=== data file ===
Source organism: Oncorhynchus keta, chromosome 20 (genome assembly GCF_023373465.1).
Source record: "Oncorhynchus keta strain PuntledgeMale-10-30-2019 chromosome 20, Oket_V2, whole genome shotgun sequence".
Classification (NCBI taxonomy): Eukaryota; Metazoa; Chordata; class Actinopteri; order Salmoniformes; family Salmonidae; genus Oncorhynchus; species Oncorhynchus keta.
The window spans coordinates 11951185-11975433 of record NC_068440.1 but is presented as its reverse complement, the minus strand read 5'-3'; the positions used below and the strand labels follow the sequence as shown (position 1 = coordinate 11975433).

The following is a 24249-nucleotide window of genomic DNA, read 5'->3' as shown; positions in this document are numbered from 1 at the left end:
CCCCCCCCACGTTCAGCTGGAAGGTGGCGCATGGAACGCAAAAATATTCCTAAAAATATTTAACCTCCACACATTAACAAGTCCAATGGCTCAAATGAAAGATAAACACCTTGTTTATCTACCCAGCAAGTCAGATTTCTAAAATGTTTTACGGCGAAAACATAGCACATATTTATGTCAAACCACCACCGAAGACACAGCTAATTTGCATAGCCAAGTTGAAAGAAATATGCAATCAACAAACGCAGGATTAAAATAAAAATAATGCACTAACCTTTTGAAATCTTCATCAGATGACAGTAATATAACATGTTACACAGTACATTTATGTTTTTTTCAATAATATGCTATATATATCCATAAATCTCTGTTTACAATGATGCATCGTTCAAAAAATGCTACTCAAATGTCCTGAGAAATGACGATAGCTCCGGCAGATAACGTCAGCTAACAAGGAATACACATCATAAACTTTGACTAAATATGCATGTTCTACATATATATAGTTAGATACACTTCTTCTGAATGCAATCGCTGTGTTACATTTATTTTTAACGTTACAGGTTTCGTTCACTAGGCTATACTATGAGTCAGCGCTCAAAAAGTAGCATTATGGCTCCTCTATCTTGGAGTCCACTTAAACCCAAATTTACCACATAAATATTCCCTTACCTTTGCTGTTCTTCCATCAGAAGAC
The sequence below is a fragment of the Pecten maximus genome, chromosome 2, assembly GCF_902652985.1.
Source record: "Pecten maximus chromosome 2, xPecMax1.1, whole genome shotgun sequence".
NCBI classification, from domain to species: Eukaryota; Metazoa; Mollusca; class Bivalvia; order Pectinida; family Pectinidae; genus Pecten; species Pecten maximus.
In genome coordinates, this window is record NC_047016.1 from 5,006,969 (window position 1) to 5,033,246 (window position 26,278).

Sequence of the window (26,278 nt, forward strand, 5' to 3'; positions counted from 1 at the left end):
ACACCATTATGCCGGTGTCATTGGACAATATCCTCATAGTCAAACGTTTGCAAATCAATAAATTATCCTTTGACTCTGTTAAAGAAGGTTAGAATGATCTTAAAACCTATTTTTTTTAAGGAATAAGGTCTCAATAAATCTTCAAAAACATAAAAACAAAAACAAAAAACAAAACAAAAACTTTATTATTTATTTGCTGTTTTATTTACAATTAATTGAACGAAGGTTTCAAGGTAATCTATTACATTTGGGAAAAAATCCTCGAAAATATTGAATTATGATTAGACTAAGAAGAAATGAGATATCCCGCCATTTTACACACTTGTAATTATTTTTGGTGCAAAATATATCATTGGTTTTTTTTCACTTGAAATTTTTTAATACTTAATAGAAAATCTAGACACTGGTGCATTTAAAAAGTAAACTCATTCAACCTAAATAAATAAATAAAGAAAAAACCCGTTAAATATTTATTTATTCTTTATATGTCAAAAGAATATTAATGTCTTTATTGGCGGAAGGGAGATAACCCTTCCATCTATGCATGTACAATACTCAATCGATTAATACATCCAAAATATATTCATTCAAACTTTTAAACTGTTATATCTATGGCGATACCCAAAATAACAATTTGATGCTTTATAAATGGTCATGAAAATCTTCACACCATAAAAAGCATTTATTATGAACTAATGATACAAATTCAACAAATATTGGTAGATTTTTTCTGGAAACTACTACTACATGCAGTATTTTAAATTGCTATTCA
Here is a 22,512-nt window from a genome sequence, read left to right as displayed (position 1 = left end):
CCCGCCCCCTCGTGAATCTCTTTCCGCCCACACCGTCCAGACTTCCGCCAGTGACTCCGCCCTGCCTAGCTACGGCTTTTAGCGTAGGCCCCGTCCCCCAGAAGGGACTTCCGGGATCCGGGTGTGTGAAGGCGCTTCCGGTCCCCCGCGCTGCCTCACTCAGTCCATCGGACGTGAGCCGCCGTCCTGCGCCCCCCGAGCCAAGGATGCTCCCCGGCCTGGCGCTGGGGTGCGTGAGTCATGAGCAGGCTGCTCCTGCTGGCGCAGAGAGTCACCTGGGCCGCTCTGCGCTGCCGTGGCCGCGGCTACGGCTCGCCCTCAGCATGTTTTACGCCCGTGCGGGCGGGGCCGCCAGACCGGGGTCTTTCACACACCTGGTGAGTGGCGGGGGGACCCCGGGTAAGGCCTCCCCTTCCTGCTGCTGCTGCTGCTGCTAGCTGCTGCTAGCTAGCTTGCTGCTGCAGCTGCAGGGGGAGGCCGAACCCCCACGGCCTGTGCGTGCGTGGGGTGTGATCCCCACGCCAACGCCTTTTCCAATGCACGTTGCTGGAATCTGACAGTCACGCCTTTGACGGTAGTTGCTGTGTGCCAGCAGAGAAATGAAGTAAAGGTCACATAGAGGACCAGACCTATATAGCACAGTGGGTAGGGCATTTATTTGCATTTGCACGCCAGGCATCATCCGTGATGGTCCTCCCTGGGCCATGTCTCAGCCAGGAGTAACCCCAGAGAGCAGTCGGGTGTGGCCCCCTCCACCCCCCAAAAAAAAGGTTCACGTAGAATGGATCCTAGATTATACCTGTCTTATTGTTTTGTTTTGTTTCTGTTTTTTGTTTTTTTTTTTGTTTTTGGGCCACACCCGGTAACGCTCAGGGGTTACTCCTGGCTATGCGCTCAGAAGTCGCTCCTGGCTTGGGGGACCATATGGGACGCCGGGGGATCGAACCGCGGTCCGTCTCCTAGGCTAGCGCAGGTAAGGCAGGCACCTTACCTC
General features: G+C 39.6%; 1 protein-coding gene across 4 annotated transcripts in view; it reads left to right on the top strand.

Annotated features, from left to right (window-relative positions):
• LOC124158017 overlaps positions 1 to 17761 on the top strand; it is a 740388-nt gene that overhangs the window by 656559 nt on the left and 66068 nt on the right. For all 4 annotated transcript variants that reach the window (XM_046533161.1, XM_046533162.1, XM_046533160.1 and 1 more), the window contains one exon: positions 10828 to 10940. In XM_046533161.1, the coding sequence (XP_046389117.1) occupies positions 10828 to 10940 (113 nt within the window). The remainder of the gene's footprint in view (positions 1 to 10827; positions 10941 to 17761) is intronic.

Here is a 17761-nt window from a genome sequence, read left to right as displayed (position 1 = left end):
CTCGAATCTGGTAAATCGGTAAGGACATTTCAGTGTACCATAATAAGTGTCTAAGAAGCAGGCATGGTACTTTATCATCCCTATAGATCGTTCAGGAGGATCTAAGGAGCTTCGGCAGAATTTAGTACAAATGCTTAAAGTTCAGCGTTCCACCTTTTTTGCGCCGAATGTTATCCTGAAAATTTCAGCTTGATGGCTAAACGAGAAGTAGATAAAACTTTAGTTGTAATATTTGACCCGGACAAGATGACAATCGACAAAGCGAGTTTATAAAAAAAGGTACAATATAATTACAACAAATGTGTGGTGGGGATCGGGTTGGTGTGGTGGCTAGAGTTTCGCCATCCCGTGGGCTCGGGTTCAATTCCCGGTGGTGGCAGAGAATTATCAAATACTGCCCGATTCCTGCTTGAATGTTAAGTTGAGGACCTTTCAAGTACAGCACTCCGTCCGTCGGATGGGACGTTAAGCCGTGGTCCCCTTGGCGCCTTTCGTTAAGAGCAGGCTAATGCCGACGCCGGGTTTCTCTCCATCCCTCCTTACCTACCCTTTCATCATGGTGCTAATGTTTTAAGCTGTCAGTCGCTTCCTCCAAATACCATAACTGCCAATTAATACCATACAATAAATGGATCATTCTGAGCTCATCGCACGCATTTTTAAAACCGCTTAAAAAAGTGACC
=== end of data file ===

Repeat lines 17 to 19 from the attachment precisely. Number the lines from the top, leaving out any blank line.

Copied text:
• LOC124158017 overlaps positions 1 to 17761 on the top strand; it is a 740388-nt gene that overhangs the window by 656559 nt on the left and 66068 nt on the right. For all 4 annotated transcript variants that reach the window (XM_046533161.1, XM_046533162.1, XM_046533160.1 and 1 more), the window contains one exon: positions 10828 to 10940. In XM_046533161.1, the coding sequence (XP_046389117.1) occupies positions 10828 to 10940 (113 nt within the window). The remainder of the gene's footprint in view (positions 1 to 10827; positions 10941 to 17761) is intronic.

Here is a 17761-nt window from a genome sequence, read left to right as displayed (position 1 = left end):
CTCGAATCTGGTAAATCGGTAAGGACATTTCAGTGTACCATAATAAGTGTCTAAGAAGCAGGCATGGTACTTTATCATCCCTATAGATCGTTCAGGAGGATCTAAGGAGCTTCGGCAGAATTTAGTACAAATGCTTAAAGTTCAGCGTTCCACCTTTTTTGCGCCGAATGTTATCCTGAAAATTTCAGCTTGATGGCTAAACGAGAAGTAGATAAAACTTTAGTTGTAATATTTGACCCGGACAAGATGACAATCGACAAAGCGAGTTTATAAAAAAAGGTACAATATAATTACAACAAATGTGTGGTGGGGATCGGGTTGGTGTGGTGGCTAGAGTTTCGCCATCCCGTGGGCTCGGGTTCAATTCCCGGTGGTGGCAGAGAATTATCAAATACTGCCCGATTCCTGCTTGAATGTTAAGTTGAGGACCTTTCAAGTACAGCACTCCGTCCGTCGGATGGGACGTTAAGCCGTGGTCCCCTTGGCGCCTTTCGTTAAGAGCAGGCTAATGCCGACGCCGGGTTTCTCTCCATCCCTCCTTACCTACCCTTTCATCATGGTGCTAATGTTTTAAGCTGTCAGTCGCTTCCTCCAAATACCATAACTGCCAATTAATACCATACAATAAATGGATCATTCTGAGCTCATCGCACGCATTTTTAAAACCGCTTAAAAAAGTGACC